This weekend, clocks in most parts of the country turn back an hour — aka “fall back,” if you remember your grade school trick — for daylight saving time 2023. Great! That means we all get an extra hour of sleep, right?
Well, no, probably not if you’re a parent.
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“The reality is, kids wake up when they wake up,” Gina Posner, MD, board certified pediatrician at MemorialCare Orange Coast Medical Center in Fountain Valley, California tells SheKnows. If your kid normally gets up at a specific time (most likely too early on a weekend) they’re going to get up when it feels like that time, regardless of what the clock says. Which means, for many families, Sunday feels like the longest day ever, and kids might be overtired and cranky by the time bedtime hits.
And of course, daylight saving time doesn’t just affect your kid’s sleep. The changes in routine or bedtime “could show up with disruptions in energy, appetite, or mood,” Sam Huber, MD, medical director of behavioral health at MVP Health Care, tells SheKnows.
There are a few things you can do to navigate the end of daylight saving time and get your kid into a new routine.
Prep Ahead of Time
“Start several days before the time change and try putting the child down about 10 to 15 minutes later than the normal sleep time, and do the same with waking up,” Danelle Fisher, MD, FAAP, vice chair of pediatrics at Providence Saint John’s Health Center in Santa Monica, California, tells SheKnows. Each day, delay bedtime that 10 to 15 minutes more until they’re going to bed at the new time.
For babies and toddlers, nap time and meal times can be pushed about 10 to 15 minute back as well.
“A 10 to 15 minute change is far less disruptive than an abrupt one hour change,” says Dr. Fisher. “Within a few days, parents should be able to ‘reset’ the bedtime accordingly.”
But Don’t Panic If You Haven’t Prepped
Posner acknowledges that not every family is going to be able to prep ahead of time. The time change tends to sneak up on people, and after the excitement of Halloween, some families may already be a little off schedule.
“You can also put them to bed at their regular bedtime the night before and just let them sleep until they wake up Sunday. Then start with the new bedtime that night,” Dr. Posner says.
In other words, if you haven’t done anything to get ready, you’re not completely screwed. Most kids tend to adjust to an hour time change within three or four days. But some kids — like younger kids or those who have sensory or developmental needs — might need a little more time.
Have a Sleep Routine
Dr. Posner says sticking to a bedtime routine will help your child adjust and continue healthy sleep patterns long past the clock change. For example, if you usually have dinner, then bath time, read a book, and then turn out the lights, that pattern goes a long way in signaling to your kid it’s time for sleep.
“Kids really like routines,” she says, adding that it’s super important the routines ensure kids are getting enough sleep. Little kids should be getting 10 to 12 hours of sleep (including naps, if they take them), school-aged kids should get nine to 10 hours sleep and teens should be getting nine hours sleep (eight at minimum).
And remember, this routine should be a positive experience, something your kid associates with relaxation. “Bedtime should evoke a calming sensation,” Dr. Huber explains. “Parents and children should avoid yelling or fighting during this time.” If an activity creates tension or a problem, negotiate a different time for it. “For example, if brushing teeth right before bed creates a conflict every night, consider brushing teeth right after dinner,” he says.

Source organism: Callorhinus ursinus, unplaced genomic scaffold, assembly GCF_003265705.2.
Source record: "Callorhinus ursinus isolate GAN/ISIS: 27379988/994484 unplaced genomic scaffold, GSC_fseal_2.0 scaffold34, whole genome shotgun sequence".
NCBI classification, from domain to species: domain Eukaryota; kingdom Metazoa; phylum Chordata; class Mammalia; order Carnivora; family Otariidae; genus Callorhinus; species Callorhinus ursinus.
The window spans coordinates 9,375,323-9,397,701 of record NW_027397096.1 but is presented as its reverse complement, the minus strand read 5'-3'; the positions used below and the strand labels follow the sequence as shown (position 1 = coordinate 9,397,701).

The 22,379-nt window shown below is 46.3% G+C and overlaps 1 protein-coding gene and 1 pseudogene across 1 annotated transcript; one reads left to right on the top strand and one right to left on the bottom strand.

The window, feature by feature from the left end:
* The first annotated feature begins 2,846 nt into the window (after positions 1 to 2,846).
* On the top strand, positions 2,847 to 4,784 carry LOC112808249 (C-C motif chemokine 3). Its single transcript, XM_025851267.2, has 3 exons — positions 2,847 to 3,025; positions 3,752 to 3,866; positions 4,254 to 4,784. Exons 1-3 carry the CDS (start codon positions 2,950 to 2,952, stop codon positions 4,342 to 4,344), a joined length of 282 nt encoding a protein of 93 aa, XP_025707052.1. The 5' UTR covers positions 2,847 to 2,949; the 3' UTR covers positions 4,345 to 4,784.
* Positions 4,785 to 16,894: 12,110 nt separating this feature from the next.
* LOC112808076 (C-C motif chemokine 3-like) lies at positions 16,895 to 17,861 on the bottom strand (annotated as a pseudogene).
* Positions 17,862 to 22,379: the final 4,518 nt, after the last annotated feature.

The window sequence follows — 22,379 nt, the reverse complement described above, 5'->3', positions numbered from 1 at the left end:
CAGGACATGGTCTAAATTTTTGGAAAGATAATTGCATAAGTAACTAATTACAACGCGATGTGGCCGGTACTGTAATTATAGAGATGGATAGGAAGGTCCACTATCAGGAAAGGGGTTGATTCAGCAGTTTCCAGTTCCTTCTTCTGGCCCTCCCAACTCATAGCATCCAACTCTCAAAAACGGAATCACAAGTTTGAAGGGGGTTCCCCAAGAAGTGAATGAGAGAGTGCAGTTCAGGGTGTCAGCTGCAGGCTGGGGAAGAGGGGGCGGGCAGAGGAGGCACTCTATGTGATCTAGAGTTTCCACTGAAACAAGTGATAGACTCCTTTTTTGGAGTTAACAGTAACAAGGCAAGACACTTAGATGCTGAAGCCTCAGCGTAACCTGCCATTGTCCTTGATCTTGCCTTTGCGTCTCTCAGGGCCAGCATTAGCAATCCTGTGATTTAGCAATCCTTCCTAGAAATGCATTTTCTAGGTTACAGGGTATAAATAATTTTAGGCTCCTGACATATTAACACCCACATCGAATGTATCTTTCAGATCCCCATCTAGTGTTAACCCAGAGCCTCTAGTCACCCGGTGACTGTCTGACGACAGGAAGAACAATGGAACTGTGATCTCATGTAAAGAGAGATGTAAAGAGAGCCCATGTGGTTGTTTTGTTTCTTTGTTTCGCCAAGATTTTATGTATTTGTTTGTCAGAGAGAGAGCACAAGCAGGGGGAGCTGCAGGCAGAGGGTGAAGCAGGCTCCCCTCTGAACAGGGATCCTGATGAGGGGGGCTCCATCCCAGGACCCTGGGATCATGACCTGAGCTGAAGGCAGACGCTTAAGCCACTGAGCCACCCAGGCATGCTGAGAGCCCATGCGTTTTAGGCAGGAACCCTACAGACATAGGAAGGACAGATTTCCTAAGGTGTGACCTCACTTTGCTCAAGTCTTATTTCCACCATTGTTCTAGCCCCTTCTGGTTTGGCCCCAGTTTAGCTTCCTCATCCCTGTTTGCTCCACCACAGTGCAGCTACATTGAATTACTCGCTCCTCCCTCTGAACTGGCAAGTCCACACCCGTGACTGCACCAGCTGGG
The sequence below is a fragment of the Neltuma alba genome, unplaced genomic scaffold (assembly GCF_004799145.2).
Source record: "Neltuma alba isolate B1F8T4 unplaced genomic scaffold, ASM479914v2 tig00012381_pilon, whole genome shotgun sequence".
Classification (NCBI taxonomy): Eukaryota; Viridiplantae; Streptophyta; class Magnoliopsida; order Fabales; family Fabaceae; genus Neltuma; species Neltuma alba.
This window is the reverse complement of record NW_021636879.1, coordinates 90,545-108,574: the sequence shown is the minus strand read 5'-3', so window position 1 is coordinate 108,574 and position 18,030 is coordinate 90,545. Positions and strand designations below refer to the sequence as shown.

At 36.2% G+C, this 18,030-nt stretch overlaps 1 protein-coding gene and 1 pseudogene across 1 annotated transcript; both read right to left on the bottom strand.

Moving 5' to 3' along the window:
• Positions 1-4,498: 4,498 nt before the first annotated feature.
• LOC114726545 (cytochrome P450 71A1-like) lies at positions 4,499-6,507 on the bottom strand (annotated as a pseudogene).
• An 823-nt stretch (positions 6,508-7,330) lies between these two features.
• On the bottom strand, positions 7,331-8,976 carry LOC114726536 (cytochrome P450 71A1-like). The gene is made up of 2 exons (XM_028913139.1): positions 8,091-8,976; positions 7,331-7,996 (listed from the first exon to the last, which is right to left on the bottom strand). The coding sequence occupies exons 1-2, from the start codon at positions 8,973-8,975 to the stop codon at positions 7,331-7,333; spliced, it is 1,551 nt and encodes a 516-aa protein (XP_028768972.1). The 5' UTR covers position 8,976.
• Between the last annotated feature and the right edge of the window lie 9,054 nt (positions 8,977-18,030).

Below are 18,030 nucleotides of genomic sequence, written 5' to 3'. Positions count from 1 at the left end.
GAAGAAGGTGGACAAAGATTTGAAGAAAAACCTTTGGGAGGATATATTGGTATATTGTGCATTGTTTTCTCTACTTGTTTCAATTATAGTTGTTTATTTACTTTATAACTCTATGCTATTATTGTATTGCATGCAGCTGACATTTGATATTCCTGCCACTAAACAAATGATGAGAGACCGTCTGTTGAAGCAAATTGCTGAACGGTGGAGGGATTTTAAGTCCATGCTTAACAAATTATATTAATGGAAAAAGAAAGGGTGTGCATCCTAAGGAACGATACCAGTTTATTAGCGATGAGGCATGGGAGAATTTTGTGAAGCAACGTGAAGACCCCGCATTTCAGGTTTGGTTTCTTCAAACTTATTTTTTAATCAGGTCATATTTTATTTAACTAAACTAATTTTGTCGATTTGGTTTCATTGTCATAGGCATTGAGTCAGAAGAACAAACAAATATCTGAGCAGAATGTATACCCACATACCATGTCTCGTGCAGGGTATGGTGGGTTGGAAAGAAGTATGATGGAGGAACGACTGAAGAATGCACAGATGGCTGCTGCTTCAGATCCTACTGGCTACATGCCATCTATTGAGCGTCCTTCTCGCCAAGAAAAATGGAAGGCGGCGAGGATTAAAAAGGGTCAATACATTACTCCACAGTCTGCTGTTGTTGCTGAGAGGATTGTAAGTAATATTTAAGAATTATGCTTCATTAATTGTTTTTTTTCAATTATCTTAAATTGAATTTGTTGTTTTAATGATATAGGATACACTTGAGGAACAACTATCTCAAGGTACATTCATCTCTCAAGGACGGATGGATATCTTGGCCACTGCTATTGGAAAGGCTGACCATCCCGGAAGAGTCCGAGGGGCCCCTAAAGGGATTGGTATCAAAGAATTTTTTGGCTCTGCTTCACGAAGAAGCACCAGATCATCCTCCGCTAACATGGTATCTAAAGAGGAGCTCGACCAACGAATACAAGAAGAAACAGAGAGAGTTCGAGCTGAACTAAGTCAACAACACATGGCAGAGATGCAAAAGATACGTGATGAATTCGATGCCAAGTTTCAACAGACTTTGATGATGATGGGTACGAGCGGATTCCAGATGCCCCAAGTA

Designate the Bed For Sleeping
When you put your kid to bed, show them that it’s also time to turn off or put away any phones, tablets, laptops, or TVs. “Blue light is harsh on the eyes and makes it challenging to fall asleep,” Dr. Huber says. “The bed and bedroom should be associated with sleep rather than other activities.” Close out those activities before bed to help your kid fall asleep faster and sleep more deeply.
Prioritize Your Own Sleep and Wellbeing, Too
We know this can feel impossible when you have little ones running around, but it’s important to take care of yourself as well. “Parents are people too,” Dr. Huber says. “Time changes can impact your own mood, rest, and routine.”
Make nutritious food and drink choices and do your best to set a good example with your sleep habits. daylight saving time can be a tough transition for families, but it helps to “Zoom out to big picture goals” when you’re faced with short-term parenting challenges, Dr. Huber notes.
Set Them Up for Good Sleep
Take note that kids, at first, will feel like they’re going to bed later than usual, which means they might be cranky. They might also be overtired and tough to calm down at night.
You can help them wind down with soothing rituals, such as a relaxing bath, soft music or deep breathing exercises. “There are some good meditation apps for kids out there right now,” Dr. Posner says.
Dr. Posner also says the fact that it naturally gets dark early in North America at this time of year can help kids adjust. But blackout curtains can help with the spring clock change or if it’s particularly bright where you are in the evenings.
In fact, all these methods are ones you can use to get back on track any time your kid gets off their normal sleep routine — because it’s bound to happen between outings, vacations, holidays and extracurricular activities.
“With kids, there’s no perfect,” says Dr. Posner. “Sometimes you just have to fly by the seat of your pants.”
A version of this story was published November 2019.
Before you go, check out our favorite products that might actually help you get a good night’s sleep:
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